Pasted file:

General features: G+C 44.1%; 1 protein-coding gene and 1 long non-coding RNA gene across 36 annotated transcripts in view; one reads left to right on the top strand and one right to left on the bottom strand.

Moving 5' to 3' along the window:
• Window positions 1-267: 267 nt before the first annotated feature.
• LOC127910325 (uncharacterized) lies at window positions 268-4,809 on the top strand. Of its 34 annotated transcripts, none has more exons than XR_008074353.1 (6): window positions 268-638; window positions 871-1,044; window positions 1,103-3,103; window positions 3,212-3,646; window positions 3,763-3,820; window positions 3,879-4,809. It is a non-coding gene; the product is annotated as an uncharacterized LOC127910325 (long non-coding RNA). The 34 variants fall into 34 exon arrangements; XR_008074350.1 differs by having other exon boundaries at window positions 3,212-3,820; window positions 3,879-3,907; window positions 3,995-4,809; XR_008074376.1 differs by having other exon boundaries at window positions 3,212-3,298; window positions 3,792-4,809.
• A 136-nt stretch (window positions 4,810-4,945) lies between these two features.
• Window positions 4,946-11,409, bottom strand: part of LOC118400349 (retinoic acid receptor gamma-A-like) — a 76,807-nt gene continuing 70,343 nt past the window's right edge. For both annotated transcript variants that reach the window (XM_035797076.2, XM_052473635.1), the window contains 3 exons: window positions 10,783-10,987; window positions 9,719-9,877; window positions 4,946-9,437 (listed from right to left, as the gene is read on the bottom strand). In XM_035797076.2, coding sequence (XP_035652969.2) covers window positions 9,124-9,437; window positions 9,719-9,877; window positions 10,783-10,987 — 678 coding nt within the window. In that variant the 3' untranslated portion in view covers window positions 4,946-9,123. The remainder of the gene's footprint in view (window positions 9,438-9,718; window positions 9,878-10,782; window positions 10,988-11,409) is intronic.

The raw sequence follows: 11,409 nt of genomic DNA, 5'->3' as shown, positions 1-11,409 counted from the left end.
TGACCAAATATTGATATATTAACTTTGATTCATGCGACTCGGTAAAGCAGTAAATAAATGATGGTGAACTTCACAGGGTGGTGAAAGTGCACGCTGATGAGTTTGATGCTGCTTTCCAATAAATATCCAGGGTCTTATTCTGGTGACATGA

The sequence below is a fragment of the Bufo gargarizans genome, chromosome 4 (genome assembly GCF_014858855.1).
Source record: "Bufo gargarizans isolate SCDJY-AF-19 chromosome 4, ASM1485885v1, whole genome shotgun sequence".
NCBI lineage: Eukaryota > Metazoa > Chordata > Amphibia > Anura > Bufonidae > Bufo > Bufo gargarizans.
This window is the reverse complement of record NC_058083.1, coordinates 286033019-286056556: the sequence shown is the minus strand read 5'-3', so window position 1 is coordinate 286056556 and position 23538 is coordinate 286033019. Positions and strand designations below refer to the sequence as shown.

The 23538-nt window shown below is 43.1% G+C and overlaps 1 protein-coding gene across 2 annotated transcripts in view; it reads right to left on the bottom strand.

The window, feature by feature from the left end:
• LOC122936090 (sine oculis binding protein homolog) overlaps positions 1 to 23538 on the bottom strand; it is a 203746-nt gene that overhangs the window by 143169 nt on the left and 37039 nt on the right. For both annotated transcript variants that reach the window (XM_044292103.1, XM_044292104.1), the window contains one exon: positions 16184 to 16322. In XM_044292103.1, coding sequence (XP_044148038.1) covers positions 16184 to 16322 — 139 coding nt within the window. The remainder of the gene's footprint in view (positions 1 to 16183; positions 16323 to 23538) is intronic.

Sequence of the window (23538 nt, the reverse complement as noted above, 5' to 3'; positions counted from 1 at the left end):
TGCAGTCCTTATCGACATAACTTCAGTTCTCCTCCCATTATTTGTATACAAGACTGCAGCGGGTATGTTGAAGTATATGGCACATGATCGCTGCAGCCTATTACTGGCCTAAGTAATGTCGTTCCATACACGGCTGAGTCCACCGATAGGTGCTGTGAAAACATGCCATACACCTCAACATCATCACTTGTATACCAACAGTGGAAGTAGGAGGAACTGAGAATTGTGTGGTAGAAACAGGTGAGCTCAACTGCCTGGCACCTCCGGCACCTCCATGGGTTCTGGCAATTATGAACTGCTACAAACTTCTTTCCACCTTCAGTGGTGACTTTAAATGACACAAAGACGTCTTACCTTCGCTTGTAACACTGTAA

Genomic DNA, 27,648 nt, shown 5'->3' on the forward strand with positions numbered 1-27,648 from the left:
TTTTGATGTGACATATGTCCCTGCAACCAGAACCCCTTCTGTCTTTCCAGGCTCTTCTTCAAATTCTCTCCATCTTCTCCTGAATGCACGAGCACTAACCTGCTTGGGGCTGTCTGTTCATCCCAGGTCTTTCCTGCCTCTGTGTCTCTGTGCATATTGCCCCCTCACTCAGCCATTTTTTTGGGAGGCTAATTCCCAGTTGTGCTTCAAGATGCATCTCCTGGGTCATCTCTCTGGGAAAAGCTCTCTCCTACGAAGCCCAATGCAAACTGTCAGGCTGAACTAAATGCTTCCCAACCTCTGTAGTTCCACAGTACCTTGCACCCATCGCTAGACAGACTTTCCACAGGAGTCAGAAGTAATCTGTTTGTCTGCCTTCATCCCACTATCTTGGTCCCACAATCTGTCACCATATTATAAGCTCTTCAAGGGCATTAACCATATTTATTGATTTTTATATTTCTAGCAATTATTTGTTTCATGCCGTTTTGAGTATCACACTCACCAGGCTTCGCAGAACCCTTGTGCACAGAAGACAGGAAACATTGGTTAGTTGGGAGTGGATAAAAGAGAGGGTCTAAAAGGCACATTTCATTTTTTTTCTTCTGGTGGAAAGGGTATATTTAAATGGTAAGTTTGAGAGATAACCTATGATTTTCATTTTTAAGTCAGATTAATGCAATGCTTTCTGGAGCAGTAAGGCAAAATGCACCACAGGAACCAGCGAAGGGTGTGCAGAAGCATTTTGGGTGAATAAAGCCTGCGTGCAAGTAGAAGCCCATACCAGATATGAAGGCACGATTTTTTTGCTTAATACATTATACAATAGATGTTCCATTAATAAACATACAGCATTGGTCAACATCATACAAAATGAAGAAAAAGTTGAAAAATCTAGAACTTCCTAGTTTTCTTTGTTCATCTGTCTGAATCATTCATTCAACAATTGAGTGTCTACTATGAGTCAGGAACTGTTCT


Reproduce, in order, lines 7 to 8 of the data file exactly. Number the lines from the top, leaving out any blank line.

The raw sequence follows: 11,409 nt of genomic DNA, 5'->3' as shown, positions 1-11,409 counted from the left end.
TGACCAAATATTGATATATTAACTTTGATTCATGCGACTCGGTAAAGCAGTAAATAAATGATGGTGAACTTCACAGGGTGGTGAAAGTGCACGCTGATGAGTTTGATGCTGCTTTCCAATAAATATCCAGGGTCTTATTCTGGTGACATGA